The winger endured a difficult fifth and final year in the Spanish capital, spending a period on the bench before leaving in the summer of 2005 to join Inter.
“I could not stand it because I was a player that the President did not want,” considered Figo in the second part of an interview released this week with Grada360.
“I don’t know what had changed, but I remember well that we came to play Albacete, I had played and we had won [6-1]. Then the next week was the Clasico [lost 3-0] and then from one moment to another I was on the bench without an explanation.
“It was certainly a way to hurt me. I am telling you what I think. I am clear on why I left, I had one year to go on my contract at Madrid where I could have been paid well and stayed quiet, but I preferred to find a new project and be happy instead of taking the money without playing.
“Is that the case now with Iker Casillas? I do not know, it depends on each case at that time. It is very hard when you are there playing and at any moment it can happen, because it affects us as we are only players once.
“But in my situation I knew why and that there was no reason for me to be here.
“I do not share Florentino Perez’s ideas, but I respect him. Certainly he is very powerful and very influential and I hope that he brings good things to the club.
“I had a bad experienced but I leave that in the past. What I hope is that the club’s project and philosophy takes them to the top. Maybe it won’t, but time will tell.”
“Exits are always complicated. I did not want a tribute, I did not care. I wish that it was different, of course, but it was also my decision not to stay and do nothing there.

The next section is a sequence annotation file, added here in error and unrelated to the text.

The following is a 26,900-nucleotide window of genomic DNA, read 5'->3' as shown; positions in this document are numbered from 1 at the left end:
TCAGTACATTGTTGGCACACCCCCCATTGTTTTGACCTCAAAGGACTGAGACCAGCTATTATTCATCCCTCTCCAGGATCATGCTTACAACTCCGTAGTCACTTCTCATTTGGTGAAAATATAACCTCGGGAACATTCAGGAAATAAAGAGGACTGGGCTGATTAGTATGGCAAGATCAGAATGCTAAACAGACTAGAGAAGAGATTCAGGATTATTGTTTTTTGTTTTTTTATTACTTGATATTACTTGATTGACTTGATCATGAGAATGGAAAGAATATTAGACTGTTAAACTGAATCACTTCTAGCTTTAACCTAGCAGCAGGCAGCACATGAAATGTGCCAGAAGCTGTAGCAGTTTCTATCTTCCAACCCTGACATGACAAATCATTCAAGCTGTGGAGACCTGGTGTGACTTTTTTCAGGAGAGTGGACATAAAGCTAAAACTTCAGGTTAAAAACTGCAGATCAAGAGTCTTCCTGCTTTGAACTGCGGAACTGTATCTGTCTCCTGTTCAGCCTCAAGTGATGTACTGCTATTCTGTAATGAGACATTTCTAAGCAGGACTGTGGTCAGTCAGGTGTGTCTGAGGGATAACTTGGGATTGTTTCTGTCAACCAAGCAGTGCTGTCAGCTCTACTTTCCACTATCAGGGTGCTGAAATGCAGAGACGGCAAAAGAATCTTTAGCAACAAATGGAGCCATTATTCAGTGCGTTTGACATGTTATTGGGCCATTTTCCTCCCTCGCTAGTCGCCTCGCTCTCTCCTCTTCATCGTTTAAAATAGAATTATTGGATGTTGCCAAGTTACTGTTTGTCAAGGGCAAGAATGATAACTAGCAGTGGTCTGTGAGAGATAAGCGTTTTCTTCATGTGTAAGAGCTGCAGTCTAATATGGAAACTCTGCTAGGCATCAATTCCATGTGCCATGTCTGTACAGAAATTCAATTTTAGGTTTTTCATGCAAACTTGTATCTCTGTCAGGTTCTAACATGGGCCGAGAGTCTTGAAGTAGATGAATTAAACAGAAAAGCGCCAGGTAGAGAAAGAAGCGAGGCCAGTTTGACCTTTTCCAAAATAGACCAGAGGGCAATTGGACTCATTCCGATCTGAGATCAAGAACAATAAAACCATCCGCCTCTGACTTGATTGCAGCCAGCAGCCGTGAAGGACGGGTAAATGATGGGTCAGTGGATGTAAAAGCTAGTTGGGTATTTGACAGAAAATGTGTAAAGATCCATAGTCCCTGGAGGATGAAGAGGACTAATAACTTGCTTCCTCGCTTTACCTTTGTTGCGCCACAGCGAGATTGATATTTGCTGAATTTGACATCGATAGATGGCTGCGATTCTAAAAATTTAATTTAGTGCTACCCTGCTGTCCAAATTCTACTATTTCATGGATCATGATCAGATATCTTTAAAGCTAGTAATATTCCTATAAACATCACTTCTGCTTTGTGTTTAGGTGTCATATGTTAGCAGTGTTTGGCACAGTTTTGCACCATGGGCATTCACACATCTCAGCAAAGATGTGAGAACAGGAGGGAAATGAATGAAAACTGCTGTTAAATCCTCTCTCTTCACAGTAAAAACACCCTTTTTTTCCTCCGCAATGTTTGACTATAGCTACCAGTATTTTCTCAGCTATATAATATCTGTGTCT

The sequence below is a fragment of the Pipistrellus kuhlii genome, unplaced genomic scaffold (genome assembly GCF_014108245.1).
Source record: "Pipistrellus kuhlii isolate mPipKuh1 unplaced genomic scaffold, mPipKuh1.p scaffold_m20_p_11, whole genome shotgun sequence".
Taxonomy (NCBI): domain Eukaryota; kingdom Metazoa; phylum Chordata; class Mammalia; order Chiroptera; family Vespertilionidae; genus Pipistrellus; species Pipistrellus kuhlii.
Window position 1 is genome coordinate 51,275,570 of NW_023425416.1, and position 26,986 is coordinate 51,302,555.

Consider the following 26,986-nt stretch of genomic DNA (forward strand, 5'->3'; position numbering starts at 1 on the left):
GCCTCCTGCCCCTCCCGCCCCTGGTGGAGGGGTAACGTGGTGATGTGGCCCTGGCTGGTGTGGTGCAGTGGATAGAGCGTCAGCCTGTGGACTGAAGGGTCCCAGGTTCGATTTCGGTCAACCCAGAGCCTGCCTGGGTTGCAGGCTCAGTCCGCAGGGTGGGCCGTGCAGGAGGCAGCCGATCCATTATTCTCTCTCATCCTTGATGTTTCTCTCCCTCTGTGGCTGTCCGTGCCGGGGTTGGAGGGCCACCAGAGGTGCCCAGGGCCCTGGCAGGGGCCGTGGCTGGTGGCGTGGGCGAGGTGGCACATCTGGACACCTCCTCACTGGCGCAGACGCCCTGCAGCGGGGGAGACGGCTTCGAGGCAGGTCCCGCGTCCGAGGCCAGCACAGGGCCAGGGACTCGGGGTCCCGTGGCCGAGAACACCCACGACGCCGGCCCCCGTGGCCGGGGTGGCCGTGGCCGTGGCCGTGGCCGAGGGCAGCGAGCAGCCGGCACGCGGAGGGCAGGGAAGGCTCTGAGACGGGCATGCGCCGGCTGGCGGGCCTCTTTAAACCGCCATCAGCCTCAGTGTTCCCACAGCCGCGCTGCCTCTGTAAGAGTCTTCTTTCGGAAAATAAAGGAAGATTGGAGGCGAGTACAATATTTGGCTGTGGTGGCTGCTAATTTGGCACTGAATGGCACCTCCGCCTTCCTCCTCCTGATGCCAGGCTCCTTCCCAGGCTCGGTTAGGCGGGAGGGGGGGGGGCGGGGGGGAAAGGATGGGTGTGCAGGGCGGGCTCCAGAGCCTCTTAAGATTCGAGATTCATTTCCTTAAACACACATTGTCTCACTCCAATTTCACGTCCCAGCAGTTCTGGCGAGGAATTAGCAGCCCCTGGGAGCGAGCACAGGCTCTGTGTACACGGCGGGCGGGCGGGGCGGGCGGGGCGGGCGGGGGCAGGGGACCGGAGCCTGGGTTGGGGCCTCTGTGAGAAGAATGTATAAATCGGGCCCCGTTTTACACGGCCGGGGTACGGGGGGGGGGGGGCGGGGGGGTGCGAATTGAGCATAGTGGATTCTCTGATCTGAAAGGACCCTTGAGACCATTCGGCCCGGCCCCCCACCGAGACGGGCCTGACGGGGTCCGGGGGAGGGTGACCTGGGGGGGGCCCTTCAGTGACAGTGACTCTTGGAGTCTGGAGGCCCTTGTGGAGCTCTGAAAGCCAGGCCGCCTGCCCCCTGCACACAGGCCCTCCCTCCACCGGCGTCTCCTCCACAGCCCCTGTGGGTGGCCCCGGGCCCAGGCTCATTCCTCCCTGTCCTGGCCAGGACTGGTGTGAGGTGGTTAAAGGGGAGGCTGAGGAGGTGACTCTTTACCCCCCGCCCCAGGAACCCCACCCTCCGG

“At 32, I was ‘dead’ for many people and I was lucky to choose well and to be happy for four years at Inter winning four Leagues.
“In Italy, the difference is in this - look at the transfers of Inter, Milan and Juventus. They have players at 30, 32 still playing because their performance is good.
“Pirlo left Inter, went to Milan and then at 30-odd years went to Juventus and remains a leader in his team.
“They do not crush you if you have a bad game by saying, ‘hey, you’re dead and it is because you are 30’. You have to look at the performance and then talk.
“That is a reality that exists in Spain, whilst in Italy they have found a way out for people to stay happy and keep playing. It was very important in my decision that I found happiness.”
Read the original article on Football Espana - The ultimate website for English-speaking fans of Spanish football